WHAT IS A PEDIATRIC DENTIST?

DOES THE OFFICE ACCEPT MY DENTAL INSURANCE?

WHY ARE PRIMARY TEETH SO IMPORTANT?

ERUPTION OF YOUR CHILD'S TEETH

WHAT IS THE BEST TOOTHPASTE FOR MY CHILD?

WHEN SHOULD A CHILD HAVE HIS FIRST DENTAL EXAM?

WHEN WILL MY BABY START GETTING TEETH?

WHY DOES MY CHILD GRIND HIS TEETH AT NIGHT? (BRUXISM)

WHAT IS A SEALANT?

WHAT IS NITROUS OXIDE?

WHAT IS CONSCIOUS SEDATION?

WHEN IS IV SEDATION RECOMMENDED?

WHEN SHOULD MY CHILD BE TREATED IN THE HOSPITAL?


WHAT IS A PEDIATRIC DENTIST?

A pediatric dentist is a dentist who has an extra two to three years of specialized training dedicated to the oral health of children from infancy through the teenage years. Pediatric dentists also see adults with special needs. Back to top

DOES THE OFFICE ACCEPT MY DENTAL INSURANCE?

Please contact our office to see if we are providers for your insurance. Every effort will be made to provide a treatment plan which fits your timetable and budget and gives your child the best possible care. We accept cash, personal checks, debit cards, Visa, Mastercard, and CareCredit. We are happy to file your dental insurance if we have verified your coverage prior to the appointment. If you need more information about CareCredit, you can speak to our office staff or visit their website at www.carecredit.com. Back to top

WHY ARE PRIMARY TEETH SO IMPORTANT?

Primary teeth, also commonly known as "baby teeth", are important for:
(1) Proper chewing and eating.
(2) Providing space for the permanent teeth and guiding them into the correct position.
(3) Adding to an attractive appearance of the face and mouth. While the front four primary teeth last until 6 to 7 years of age, many of the molars aren't replaced until age 10-11.
Neglected cavities can frequently lead to problems which affect developing permanent teeth.
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ERUPTION OF YOUR CHILD'S TEETH

Children's teeth begin forming before birth. Therefore, a mother's health and nutrition during pregnancy are vital to the formation of healthy primary teeth. As early as 4 months, the first primary teeth to erupt through the gums are the lower central incisors, followed closely by the upper central incisors. By the age of 3 children should have 20 primary teeth. Permanent teeth begin appearing around age 6, starting with the first molars and lower central incisors. This process continues until approximately age 18 when the "wisdom teeth" come in. Adults have up to 32 teeth. Back to top

WHAT IS THE BEST TOOTHPASTE FOR MY CHILD?

Tooth brushing is one of the most important tasks for good oral health. Many toothpastes, and/or tooth polishes, however, can damage young smiles. They contain harsh abrasives, which can wear away young tooth enamel. When looking for toothpaste for your child, make sure to pick one that is recommended by the American Dental Association, as shown on the box and tube. These toothpastes have undergone testing to insure they are safe to use. Remember, children should spit out toothpaste after brushing to avoid getting too much fluoride. If too much fluoride is ingested, a condition known as fluorosis of the developing permanent teeth can occur. If your child is too young or unable to spit out toothpaste, consider providing them with a fluoride free toothpaste, using no toothpaste, or using only a "pea size" amount of toothpaste. Back to top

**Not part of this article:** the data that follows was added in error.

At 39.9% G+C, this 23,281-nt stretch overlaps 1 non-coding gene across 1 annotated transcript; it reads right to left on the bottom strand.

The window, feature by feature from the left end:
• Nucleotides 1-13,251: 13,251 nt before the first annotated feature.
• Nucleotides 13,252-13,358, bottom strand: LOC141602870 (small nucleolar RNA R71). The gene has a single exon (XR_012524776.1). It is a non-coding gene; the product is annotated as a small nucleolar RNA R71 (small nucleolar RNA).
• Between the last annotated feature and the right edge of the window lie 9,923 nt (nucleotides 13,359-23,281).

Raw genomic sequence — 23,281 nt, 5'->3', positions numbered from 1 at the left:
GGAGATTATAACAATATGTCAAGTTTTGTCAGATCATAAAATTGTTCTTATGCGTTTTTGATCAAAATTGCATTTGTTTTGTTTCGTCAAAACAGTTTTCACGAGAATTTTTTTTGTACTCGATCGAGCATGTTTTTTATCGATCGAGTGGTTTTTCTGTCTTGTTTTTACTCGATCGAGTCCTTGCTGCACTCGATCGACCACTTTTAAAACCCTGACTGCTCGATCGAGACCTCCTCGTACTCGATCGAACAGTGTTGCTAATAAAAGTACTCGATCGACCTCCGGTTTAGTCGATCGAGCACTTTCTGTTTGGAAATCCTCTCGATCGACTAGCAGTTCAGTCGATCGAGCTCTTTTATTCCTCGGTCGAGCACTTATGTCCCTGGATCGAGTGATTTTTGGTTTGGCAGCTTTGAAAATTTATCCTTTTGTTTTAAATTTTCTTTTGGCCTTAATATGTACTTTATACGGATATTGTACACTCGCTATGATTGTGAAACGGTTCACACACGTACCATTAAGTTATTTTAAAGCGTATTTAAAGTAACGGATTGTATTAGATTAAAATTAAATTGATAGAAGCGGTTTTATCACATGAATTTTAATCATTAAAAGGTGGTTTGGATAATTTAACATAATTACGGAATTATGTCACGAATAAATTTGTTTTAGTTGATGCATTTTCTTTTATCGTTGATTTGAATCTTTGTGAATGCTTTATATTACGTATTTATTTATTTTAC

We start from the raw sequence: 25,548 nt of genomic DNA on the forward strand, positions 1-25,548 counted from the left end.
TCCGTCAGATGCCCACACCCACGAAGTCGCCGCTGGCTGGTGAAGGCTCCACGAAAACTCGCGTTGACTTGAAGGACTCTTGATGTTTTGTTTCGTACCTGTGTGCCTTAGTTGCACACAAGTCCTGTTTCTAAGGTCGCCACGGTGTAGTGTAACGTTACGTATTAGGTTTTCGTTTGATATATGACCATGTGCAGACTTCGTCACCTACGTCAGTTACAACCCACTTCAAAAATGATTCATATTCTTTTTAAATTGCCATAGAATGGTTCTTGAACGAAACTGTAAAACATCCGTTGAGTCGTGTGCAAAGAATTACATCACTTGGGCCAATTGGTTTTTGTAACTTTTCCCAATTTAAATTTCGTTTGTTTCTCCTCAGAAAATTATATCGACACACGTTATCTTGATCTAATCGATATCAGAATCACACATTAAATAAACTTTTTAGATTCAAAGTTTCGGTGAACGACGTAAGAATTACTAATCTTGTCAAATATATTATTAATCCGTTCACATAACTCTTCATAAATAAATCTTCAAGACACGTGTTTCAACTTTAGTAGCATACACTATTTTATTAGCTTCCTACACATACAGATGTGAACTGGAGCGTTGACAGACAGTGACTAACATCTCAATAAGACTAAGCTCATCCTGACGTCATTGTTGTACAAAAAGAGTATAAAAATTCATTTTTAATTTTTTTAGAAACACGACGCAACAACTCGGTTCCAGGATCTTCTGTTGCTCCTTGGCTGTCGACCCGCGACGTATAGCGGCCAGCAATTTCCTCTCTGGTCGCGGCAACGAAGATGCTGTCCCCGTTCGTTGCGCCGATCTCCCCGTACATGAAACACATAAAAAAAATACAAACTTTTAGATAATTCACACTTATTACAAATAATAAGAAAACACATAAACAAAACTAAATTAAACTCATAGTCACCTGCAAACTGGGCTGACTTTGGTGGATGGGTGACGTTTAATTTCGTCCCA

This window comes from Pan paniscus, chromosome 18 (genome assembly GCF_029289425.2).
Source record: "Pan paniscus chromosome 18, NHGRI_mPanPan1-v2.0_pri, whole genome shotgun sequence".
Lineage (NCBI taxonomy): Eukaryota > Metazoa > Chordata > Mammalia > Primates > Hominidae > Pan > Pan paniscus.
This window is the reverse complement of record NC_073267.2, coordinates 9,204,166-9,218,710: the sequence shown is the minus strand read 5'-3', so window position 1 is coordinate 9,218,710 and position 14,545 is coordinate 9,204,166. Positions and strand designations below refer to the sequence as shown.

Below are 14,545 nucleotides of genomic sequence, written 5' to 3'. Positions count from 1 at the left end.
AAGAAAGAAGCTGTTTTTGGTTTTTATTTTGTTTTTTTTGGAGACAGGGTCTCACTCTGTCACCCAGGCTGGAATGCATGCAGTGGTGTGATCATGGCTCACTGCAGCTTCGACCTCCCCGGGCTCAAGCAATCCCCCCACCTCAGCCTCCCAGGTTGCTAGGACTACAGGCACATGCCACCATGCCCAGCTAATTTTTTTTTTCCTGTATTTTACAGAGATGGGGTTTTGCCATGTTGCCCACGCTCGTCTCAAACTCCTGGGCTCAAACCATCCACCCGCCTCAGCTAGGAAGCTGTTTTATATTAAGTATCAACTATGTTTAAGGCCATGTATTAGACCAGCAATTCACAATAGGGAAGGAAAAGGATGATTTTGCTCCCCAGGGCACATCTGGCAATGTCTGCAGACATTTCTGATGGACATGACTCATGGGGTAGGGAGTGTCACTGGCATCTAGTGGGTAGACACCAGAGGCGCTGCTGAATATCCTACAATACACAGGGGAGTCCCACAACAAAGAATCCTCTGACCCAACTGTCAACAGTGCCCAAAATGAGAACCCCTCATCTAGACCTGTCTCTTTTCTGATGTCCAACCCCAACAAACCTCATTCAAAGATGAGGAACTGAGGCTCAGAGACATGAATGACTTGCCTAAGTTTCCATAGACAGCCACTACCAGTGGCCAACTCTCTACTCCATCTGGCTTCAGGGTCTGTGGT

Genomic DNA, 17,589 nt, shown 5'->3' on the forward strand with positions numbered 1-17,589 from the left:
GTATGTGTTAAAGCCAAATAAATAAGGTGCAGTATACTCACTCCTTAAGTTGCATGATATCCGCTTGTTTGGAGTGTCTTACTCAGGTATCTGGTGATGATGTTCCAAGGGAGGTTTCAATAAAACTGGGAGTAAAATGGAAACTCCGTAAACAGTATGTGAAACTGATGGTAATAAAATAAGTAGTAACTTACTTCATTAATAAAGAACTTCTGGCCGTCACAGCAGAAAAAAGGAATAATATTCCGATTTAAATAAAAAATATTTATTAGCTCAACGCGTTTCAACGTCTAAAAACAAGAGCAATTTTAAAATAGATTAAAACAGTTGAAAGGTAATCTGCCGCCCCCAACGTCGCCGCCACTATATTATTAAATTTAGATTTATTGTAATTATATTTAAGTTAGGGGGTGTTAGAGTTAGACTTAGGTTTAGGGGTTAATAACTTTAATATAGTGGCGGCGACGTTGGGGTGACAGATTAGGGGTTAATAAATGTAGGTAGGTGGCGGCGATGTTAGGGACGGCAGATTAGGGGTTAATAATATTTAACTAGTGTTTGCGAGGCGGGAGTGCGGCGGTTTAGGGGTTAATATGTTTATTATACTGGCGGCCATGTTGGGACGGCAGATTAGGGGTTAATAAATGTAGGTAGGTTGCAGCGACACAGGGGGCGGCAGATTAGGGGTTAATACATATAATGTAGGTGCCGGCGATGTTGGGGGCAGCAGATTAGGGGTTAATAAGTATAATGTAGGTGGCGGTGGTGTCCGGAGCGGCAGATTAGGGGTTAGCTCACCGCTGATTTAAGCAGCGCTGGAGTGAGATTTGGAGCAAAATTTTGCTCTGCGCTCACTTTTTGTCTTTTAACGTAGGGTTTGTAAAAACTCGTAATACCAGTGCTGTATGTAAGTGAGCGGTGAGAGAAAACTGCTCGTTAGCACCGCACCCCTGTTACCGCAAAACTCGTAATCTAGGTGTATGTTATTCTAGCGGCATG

WHEN SHOULD A CHILD HAVE HIS FIRST DENTAL EXAM?

According to the American Academy of Pediatric Dentistry, your child should visit the dentist by his/her 1st birthday. Usually, the first visit for a one year old would include parent education and an oral exam. You can make the first visit for the older child enjoyable and positive. Your child should be informed of the visit and told that the dentist and staff will explain all procedures and answer any questions. It is best if you refrain from using words around your child that might cause unnecessary fear, such as needle, pull, drill, or hurt. For the older child, in addition to parent and patient education and exam, x-rays are often taken and a cleaning is done. Our office policy is to proceed at the child's comfort level and not force a child to do anything they are not ready for. Back to top

WHEN WILL MY BABY START GETTING TEETH?

Teething, the process of baby (primary) teeth coming through the gums into the mouth, is variable among individual babies. Some babies get their teeth early and some get them late. In general the first baby teeth to appear are usually the lower front teeth, and they usually begin erupting between the ages of 6 to 8 months. Back to top

WHY DOES MY CHILD GRIND HIS TEETH AT NIGHT? (BRUXISM)

Parents are often concerned about their children grinding their teeth at night. This is called "bruxism". Often the first indication is the noise created by the child's grinding of their teeth during sleep, or the parent may notice wearing of the teeth. There are several theories as to why children grind their teeth. One theory relates to pressure in the inner ear at night. If there is pressure changes, the child will grind by moving his jaw to relieve pressure. (This is like being in an airplane during take-off and landing when people chew gum to equalize pressure.) Another possible cause of bruxism is enlarged tonsils and/or adenoids. The majority of cases of pediatric bruxism does not require any treatment. Although adults may wear a mouth guard at night to protect their teeth, they are not made for children because of the possibility of choking if the appliance becomes dislodged during sleep and it may interfere with growth of the jaw. The good news is most children outgrow bruxism. The grinding decreases between the ages of 6-9 and children tend to stop grinding between the ages of 9-12. If you suspect brusixm, discuss this with your pediatrician or pediatric dentist. Back to top

WHAT IS A SEALANT?

A sealant is a white plastic material that is applied to the chewing surfaces (grooves) of the back teeth (premolars and molars), where the majority of cavities in children are found. This sealant acts as a barrier to food, plaque, and acid, thus protecting the decay prone areas of the teeth. After sealants are applied, your child should refrain from eating ice or hard candy, which tends to fracture the sealants. Sticky candy and gum will pull off the sealant. Usually, sealants need to be replaced on an average of every three years. Back to top

WHAT IS NITROUS OXIDE?

Some children are given nitrous oxide/oxygen, or what you may know as laughing gas, to relax them for their dental treatment. Nitrous oxide/oxygen is a blend of two gases, oxygen and nitrogen. Nitrous oxide/oxygen is given through a small breathing mask that is placed over the child's nose and is used to help him relax without putting him to sleep. The American Academy of Pediatric Dentistry recognizes this technique as a very safe and effective one to use for treating children's dental needs. This gas is mild and easily taken with normal breathing. It is quickly eliminated from the body. While inhaling nitrous oxide/oxygen, your child remains fully conscious and keeps all his or her natural reflexes.